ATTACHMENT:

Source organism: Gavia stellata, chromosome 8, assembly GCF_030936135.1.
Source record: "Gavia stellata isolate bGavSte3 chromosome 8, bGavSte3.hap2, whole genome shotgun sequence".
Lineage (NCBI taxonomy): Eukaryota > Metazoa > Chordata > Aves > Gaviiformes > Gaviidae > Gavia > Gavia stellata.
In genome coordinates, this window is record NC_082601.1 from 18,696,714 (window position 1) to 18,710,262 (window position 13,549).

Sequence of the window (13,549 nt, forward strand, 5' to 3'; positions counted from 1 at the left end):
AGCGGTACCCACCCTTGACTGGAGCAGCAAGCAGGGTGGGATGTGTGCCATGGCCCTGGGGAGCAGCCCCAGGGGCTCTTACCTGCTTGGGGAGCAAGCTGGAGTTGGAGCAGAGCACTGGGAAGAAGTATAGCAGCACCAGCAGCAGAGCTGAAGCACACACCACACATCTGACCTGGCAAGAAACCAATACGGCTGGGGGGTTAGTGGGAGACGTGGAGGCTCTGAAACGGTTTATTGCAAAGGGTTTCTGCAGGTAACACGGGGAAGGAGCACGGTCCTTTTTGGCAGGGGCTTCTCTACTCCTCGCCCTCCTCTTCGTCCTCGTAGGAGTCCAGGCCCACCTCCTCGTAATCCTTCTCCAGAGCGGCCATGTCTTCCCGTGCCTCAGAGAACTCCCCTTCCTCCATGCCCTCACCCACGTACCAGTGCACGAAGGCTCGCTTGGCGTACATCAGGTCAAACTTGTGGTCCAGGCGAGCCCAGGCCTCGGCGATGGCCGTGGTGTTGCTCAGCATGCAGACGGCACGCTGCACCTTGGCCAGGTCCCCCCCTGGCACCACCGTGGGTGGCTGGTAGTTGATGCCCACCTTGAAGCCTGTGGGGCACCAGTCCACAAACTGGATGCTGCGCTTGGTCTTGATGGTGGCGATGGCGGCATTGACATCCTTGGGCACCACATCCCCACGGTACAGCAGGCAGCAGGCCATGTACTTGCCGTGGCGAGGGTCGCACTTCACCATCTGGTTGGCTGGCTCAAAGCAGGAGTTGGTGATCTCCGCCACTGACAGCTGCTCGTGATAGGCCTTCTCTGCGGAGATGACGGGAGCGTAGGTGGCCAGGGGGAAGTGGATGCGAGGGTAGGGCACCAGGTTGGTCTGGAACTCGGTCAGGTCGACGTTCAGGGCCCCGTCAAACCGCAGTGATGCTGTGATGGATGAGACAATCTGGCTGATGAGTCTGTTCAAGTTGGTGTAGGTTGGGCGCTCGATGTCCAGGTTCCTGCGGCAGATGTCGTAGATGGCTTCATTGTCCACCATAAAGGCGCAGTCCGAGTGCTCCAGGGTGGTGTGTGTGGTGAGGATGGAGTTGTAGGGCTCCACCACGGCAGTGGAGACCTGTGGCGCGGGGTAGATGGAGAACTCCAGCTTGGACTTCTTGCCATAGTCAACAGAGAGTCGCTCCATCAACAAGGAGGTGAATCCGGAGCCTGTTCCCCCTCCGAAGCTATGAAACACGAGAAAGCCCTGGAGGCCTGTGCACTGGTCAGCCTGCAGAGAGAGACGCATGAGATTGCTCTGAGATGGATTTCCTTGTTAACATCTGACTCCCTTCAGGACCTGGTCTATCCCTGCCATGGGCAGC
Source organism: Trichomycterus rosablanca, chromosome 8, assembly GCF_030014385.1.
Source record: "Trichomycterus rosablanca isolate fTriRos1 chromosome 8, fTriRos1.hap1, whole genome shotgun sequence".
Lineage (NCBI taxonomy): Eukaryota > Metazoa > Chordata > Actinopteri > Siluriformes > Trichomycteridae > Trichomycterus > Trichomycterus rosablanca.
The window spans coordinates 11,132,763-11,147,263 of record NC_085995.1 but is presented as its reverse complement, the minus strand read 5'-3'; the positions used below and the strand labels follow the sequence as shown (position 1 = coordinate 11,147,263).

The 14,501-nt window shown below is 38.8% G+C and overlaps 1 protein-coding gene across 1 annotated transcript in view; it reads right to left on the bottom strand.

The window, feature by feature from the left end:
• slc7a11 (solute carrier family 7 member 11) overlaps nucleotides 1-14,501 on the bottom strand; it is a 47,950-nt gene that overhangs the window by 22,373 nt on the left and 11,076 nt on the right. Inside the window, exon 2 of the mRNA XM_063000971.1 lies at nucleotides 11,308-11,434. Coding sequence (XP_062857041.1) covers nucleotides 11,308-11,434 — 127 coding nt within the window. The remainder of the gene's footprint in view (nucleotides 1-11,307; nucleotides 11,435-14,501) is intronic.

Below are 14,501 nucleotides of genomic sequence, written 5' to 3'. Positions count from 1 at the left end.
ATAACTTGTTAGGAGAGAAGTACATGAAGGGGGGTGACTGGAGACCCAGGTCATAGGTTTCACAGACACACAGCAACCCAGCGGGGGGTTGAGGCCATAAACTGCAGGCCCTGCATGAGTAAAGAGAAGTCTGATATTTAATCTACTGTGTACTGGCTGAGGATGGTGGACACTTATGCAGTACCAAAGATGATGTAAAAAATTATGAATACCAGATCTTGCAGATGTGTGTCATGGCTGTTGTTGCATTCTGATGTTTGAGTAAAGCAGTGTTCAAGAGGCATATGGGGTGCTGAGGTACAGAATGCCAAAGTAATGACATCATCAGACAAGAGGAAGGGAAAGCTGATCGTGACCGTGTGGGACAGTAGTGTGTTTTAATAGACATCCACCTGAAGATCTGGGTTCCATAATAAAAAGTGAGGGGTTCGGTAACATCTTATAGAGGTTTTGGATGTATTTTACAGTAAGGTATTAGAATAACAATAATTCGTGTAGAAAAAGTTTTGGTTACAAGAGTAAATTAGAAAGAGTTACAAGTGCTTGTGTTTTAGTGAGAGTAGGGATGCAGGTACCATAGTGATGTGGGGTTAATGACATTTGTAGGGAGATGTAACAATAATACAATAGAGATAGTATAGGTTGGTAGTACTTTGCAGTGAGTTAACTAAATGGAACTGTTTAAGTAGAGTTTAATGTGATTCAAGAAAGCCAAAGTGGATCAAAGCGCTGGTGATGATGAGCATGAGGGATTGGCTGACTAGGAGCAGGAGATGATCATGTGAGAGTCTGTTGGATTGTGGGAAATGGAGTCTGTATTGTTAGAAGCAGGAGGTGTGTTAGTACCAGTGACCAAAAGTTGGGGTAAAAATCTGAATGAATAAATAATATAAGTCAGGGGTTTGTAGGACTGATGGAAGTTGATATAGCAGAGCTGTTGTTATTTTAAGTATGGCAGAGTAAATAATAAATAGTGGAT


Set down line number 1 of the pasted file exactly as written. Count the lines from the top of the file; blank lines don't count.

Source organism: Gavia stellata, chromosome 8, assembly GCF_030936135.1.